The Sinus Migrant Milieus are a means of segmenting and describing the diversity of migrant lifeworlds in Germany
In 2008, SINUS broke new ground by examining the lifeworlds and lifestyles of German residents from migrant backgrounds, with special attention to how living in Germany has affected these factors. We based our research on the Sinus-Milieus approach, which enabled us to gain unadulterated insights into the everyday lifeworlds of migrants and their basic values, goals, desire, and expectations.
Our key finding was that just as there are identifiable groups of people across national borders who share basic values and lifestyle characteristics, there are also groups of like-minded people among migrants originating from different countries. These milieus differ less in terms of ethnic origin and status than in terms of their values, lifestyles, and aesthetic preferences. It is impossible to deduce a person’s milieu – nor, it follows, their patterns of thought and action – from their culture of origin alone.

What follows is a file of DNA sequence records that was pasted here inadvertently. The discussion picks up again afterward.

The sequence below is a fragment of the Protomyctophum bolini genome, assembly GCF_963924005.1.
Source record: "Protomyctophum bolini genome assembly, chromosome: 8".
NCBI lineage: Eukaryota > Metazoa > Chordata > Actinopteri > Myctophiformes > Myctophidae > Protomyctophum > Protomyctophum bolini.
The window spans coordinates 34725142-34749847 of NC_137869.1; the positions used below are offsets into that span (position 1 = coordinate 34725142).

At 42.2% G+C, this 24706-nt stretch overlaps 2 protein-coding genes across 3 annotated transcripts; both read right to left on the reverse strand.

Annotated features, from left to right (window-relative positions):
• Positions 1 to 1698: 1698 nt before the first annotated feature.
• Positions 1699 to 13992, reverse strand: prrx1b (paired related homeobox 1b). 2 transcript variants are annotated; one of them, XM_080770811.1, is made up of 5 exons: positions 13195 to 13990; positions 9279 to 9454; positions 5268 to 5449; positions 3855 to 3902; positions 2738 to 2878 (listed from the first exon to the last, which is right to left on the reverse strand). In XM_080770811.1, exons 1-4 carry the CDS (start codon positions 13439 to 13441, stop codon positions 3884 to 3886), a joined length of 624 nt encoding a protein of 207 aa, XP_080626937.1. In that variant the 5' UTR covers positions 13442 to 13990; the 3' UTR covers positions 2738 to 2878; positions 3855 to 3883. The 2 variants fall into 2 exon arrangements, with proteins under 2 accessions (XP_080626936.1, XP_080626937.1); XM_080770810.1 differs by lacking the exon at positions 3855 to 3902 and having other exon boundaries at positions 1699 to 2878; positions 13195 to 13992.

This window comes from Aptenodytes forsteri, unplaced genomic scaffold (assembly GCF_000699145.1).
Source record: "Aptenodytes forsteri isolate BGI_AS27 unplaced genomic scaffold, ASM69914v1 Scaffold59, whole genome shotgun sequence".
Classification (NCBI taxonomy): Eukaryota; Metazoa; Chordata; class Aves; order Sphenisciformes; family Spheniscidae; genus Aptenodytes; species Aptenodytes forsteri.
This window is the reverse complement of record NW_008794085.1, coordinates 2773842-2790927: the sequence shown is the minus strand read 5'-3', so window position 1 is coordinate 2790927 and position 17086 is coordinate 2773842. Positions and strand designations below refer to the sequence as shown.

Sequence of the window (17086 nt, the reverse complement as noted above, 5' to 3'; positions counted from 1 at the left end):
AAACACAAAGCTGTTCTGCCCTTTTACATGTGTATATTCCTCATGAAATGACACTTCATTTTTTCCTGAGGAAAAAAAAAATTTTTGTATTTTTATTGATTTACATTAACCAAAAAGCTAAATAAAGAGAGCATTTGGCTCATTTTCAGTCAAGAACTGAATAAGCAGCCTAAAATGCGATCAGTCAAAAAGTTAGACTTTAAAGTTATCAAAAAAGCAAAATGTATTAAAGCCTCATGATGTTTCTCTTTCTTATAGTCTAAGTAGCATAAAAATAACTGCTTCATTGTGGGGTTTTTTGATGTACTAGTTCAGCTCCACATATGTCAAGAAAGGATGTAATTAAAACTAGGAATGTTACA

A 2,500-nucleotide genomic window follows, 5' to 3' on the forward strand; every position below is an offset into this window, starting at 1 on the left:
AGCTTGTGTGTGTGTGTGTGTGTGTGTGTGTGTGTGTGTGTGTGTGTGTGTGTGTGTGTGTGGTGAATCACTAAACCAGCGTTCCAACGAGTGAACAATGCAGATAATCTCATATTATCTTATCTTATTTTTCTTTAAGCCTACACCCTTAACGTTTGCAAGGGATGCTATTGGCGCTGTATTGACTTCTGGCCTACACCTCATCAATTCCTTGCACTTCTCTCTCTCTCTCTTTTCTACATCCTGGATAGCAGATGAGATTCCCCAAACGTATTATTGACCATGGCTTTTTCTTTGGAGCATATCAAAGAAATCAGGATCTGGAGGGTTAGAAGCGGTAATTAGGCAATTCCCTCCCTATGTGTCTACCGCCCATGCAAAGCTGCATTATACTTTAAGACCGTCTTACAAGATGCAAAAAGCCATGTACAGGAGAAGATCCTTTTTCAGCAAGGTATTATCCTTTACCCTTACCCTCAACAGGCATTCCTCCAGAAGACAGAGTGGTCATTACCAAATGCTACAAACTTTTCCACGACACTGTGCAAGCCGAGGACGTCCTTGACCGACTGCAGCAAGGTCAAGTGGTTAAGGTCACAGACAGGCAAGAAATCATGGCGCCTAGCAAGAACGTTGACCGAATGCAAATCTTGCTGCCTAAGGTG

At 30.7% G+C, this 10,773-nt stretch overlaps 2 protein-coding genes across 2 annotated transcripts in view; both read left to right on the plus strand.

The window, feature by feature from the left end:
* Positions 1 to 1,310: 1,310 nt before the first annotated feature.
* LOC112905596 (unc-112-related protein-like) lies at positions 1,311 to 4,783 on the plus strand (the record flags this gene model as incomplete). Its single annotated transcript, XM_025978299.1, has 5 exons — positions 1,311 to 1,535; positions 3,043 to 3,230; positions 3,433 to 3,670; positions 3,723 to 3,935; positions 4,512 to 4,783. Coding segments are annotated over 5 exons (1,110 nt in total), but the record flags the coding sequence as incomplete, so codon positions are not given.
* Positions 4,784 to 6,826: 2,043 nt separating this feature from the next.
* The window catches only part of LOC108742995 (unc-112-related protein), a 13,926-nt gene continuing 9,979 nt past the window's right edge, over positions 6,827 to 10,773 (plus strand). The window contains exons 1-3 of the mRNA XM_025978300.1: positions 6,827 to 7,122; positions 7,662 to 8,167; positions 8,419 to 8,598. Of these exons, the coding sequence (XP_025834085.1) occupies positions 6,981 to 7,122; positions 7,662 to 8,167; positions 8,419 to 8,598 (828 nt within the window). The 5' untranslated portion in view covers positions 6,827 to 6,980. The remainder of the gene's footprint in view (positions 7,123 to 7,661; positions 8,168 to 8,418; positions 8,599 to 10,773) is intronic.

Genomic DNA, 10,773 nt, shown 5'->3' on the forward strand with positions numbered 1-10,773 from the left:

The Sinus Migrant Milieu studies have been the focus of much attention in both the scientific community and the mainstream media, as it draws a highly differentiated picture of migrant-background German residents and dispels many common clichés. For instance, the studies reveal that:
- The influence of religious traditions among migrants is often overestimated.
- Willingness to achieve and climb the social ladder is far more defined among the migrant population than among the indigenous population.
- The degree to which migrants have adapted and their status at the centre of society are often underestimated.
- A lack of social integration and participation is most evident among low status migrants – a pattern that holds for the indigenous German population as well.